OEM licensing confusion starts at Microsoft.com

Microsoft’s members-only OEM Partner Center contains a perfect example of how much confusion surrounds the subject of Windows licensing. Two pages on this supposedly authoritative information source for OEMs contain answers that are completely contradictory.
Written by Ed Bott, Senior Contributing Editor

Last week, in the wrap-up for a post about WGA, I offered five suggestions I’d like to see incorporated into Vista and especially into Windows 7. Number 1 on the list was a request to make Windows licensing and activation simpler. I noted:

It is almost impossible for mere mortals to understand the nuances of OEM SLP activation and why the product key on the sticker on the side of your PC won’t work after you reinstall Windows. Corporations can pay people to figure this stuff out. Consumers and small business people shouldn’t have to.

Today, as I was poking around Microsoft’s OEM Partner Center (restricted to enrolled members only), I found a perfect example of how much confusion surrounds the subject of licensing. Can an end user purchase an OEM System Builder copy of Windows and use it to build his/her own PC? Absolutely yes! Definitely not! Seriously, two pages on this supposedly authoritative information source for OEMs contain information that is completely contradictory. No wonder mere mortals get confused by this stuff.

Back in August 2005, Microsoft made some substantial changes to its license for OEM System Builder copies of Windows. Previously, the terms for these Windows versions were simply ridiculous. You could buy an OEM copy of Windows from a reseller such as Newegg or Mwave, but only if you purchased a “qualifying non-peripheral computer hardware component” with it. As a result, resellers had to go through the charade of bundling a 99-cent power cable to make the purchase legal, and then they had to keep a record of the bundled purchase in case Microsoft did an audit of their sales.

As I noted back then, the new license terms were considerably saner. Microsoft introduced a single-pack edition of its OEM System Builder software and allowed resellers to distribute unopened packages to another “system builder” without requiring a trivial hardware purchase. In the documentation announcing the change in license terms, Microsoft specifically noted that end users could take advantage of this option as well, as long as they were building a system for their own use. The following language was included in a web page at the OEM Partner Center and in a PDF handout made available for OEM partners:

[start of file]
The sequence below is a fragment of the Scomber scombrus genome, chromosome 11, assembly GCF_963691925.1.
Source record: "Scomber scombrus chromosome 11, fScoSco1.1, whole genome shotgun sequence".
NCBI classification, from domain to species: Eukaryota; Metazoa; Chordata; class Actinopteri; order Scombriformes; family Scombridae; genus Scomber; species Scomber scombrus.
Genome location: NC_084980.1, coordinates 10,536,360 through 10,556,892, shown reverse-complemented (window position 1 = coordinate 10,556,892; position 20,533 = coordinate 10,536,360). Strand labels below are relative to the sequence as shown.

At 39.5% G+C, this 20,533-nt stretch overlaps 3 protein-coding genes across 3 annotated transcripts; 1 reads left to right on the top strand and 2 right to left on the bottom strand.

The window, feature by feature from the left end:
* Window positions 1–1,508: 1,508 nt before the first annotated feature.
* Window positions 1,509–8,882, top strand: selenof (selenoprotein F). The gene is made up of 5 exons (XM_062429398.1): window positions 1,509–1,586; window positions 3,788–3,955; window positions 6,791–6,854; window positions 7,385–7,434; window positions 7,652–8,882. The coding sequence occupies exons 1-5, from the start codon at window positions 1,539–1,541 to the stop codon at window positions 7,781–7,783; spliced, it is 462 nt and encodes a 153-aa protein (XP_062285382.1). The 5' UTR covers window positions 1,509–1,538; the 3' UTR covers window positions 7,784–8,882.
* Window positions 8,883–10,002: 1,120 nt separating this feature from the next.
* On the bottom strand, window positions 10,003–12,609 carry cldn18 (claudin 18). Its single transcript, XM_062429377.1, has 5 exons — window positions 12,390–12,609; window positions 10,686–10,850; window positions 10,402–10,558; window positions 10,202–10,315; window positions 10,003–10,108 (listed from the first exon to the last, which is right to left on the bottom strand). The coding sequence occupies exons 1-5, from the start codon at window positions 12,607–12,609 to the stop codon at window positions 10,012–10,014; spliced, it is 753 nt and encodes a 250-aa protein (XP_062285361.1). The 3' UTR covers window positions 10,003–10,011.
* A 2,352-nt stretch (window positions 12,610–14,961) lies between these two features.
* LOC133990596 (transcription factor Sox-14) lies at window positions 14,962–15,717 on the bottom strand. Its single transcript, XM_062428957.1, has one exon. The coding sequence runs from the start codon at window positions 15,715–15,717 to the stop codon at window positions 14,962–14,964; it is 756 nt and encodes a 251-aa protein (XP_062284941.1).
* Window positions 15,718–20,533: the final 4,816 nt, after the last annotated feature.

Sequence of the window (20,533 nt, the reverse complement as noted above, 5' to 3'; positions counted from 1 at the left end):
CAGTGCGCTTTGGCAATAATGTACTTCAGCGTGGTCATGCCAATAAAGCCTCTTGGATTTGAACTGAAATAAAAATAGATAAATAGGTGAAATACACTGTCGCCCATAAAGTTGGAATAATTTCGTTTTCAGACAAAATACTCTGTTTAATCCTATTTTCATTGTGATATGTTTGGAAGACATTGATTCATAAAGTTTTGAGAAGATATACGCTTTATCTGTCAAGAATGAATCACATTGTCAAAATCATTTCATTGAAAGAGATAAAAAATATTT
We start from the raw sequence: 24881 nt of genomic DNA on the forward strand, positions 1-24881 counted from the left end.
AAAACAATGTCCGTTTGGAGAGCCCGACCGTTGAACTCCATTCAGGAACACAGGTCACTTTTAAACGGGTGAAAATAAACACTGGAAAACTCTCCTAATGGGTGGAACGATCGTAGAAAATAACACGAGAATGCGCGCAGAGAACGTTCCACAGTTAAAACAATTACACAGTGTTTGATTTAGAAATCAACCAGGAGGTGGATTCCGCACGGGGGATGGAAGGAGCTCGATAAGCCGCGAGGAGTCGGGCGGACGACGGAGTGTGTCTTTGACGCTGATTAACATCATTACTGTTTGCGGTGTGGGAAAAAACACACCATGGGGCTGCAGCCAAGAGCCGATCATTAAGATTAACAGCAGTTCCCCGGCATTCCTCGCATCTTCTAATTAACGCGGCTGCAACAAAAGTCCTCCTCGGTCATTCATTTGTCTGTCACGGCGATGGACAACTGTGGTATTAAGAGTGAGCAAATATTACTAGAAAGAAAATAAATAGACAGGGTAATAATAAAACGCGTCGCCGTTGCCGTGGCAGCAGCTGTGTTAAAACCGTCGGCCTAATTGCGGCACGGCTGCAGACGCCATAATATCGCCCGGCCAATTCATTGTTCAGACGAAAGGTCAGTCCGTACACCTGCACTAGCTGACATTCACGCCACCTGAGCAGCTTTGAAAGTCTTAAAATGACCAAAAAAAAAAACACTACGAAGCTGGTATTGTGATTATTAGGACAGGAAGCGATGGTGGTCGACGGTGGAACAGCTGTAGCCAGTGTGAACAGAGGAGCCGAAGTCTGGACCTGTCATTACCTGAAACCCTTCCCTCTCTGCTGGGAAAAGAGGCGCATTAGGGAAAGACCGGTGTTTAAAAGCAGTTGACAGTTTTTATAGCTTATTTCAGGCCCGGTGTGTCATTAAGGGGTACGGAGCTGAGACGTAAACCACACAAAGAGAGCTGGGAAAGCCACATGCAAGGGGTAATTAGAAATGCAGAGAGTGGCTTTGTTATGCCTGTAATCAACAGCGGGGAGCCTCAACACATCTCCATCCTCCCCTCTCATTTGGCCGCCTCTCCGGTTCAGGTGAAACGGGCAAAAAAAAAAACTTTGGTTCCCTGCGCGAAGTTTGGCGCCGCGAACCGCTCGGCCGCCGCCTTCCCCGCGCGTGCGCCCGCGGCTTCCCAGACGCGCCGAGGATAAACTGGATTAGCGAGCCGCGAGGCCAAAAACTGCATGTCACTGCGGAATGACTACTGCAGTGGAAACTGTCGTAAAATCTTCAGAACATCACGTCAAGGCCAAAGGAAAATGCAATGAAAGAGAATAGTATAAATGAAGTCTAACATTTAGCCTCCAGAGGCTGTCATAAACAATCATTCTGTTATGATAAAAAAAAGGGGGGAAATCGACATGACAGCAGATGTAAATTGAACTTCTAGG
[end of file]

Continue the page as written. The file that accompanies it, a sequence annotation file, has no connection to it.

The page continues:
OEM system builder software packs are intended for PC and server manufacturers or assemblers ONLY. They are not intended for distribution to end users. Unless the end user is actually assembling his/her own PC, in which case, that end user is considered a system builder as well.[emphasis added]

In late 2006, I downloaded that PDF file, bookmarked that web page, and took a snapshot of the page as well, thinking it might come in handy some day. I’ve referred to that language repeatedly when writing about OEM licenses over the past few years, and I’ve checked those pages as recently as December 2007.

I can no longer find the PDF document on Microsoft’s website, but I still have a copy saved locally. Here’s a picture of the relevant portion (I've used a yellow highlighter to mark the relevant portions of each graphic in this post):

Fortunately, the page I quoted from more than three years ago, Simplified OEM Licensing, is still available, with a 2008 copyright date attached to it. It begins with this unintentionally ironic text:

Software licensing is not an easy subject to understand. Some of our previous requirements raised questions such as, "What is non-peripheral hardware?" "Why are the distribution and preinstallation requirements different for Windows and Office?" and "What can and can’t I do with OEM system builder software and hardware?"

That is why Microsoft has simplified the OEM system builder license for you.

At the bottom of that page is a three-part section entitled “Scenarios,” which ends with a graphic and caption containing the text shown below. This text has been there since August 2005:

Changes to OEM System Builder licensing, web page from Microsoft.com

Sounds pretty cut and dried, until you scour the Microsoft site for additional details. This page, Windows Licensing for Do-It-Yourself PC Hobbyists, does not appear to be linked from anywhere else on the OEM Partner Center. I found it only by running a custom search within the OEM Partner Center using the keyword hobbyists. (The page is also not in the Windows Live Search index, and a Google search turns up links to it from only a handful of external pages, mostly translations on foreign-language sites at Microsoft.com.) Here’s how the page begins:

There is a growing market for “do-it-yourself” home PC hobbyists who assemble PCs from components for their own use. Microsoft retail software licenses are the appropriate licenses for the do-it-yourself market. OEM System Builder software is not intended for this use, unless the PC that is assembled is being resold to another party. Please see further clarification below. [emphasis added]

And here’s a snapshot of the top of the page:

Windows Licensing for Do-It-Yourself PC Hobbyists, web page from Microsoft.com
Well, there you have it. Microsoft sets up an information center for its OEM partners, but the information varies depending on which page you visit. And if you find the right two pages, you can find information that is absolutely, completely contradictory.

Like I said, it’s almost impossible for mere mortals to understand the nuances of this stuff. Even when they work at Microsoft.

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